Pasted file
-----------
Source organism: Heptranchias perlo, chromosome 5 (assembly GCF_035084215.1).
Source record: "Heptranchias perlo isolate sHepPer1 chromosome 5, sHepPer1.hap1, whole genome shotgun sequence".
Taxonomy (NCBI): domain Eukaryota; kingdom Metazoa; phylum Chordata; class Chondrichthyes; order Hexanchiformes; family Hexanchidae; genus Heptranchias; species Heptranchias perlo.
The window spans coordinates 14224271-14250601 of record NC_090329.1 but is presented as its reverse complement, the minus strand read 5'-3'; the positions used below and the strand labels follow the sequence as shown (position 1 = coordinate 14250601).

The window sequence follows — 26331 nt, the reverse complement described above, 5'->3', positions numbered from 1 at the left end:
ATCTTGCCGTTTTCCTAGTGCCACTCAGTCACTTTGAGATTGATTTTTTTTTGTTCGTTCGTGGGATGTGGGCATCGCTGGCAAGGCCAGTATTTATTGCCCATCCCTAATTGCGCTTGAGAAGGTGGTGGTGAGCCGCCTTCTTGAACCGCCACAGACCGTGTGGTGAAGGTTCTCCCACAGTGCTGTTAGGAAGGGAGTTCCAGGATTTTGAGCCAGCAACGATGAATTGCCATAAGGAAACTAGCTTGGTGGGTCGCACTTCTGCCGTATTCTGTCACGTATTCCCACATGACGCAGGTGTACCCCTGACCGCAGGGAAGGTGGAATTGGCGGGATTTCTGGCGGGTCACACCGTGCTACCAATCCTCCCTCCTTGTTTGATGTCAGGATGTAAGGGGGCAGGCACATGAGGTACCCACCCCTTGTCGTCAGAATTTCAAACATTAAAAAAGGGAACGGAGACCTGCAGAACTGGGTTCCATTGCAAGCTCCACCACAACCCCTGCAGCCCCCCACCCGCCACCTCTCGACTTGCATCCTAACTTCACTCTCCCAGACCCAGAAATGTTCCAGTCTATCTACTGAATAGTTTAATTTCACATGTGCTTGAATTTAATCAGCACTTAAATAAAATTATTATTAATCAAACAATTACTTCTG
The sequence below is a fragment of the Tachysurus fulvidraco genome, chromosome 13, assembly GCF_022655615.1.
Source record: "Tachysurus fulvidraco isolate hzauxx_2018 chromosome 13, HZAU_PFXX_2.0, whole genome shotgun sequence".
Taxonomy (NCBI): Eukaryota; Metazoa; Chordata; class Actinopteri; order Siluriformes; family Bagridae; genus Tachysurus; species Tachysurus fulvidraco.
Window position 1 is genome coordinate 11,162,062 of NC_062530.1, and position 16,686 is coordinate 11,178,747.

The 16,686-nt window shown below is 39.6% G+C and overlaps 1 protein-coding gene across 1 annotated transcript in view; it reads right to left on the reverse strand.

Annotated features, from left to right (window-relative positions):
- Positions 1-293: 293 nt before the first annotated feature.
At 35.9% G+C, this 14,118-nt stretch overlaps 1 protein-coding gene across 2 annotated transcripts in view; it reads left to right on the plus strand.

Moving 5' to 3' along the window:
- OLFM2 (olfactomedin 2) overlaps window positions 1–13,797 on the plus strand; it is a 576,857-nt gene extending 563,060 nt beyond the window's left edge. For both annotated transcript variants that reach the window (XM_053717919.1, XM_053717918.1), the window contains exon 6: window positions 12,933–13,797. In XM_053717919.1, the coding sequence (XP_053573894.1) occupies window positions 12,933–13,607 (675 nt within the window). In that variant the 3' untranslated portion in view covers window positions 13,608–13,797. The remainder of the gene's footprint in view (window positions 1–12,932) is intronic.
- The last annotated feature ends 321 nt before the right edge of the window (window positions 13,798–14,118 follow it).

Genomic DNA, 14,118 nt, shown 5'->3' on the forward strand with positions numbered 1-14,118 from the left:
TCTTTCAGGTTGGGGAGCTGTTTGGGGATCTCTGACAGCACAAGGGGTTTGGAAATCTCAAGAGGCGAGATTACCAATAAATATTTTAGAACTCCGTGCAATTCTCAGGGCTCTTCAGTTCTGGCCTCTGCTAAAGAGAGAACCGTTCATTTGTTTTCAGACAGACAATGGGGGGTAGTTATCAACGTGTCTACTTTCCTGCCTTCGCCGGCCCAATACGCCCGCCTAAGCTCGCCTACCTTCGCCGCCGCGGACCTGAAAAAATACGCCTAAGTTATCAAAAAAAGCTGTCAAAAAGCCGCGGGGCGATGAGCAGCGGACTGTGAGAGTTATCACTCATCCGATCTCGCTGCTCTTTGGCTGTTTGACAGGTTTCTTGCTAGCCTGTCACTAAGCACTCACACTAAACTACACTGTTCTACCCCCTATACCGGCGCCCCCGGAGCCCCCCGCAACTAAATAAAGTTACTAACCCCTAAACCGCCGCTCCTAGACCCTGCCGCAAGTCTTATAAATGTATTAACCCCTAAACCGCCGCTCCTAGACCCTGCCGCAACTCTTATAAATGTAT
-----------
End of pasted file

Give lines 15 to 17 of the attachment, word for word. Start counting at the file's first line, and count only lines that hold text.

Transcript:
Moving 5' to 3' along the window:
- OLFM2 (olfactomedin 2) overlaps window positions 1–13,797 on the plus strand; it is a 576,857-nt gene extending 563,060 nt beyond the window's left edge. For both annotated transcript variants that reach the window (XM_053717919.1, XM_053717918.1), the window contains exon 6: window positions 12,933–13,797. In XM_053717919.1, the coding sequence (XP_053573894.1) occupies window positions 12,933–13,607 (675 nt within the window). In that variant the 3' untranslated portion in view covers window positions 13,608–13,797. The remainder of the gene's footprint in view (window positions 1–12,932) is intronic.
- The last annotated feature ends 321 nt before the right edge of the window (window positions 13,798–14,118 follow it).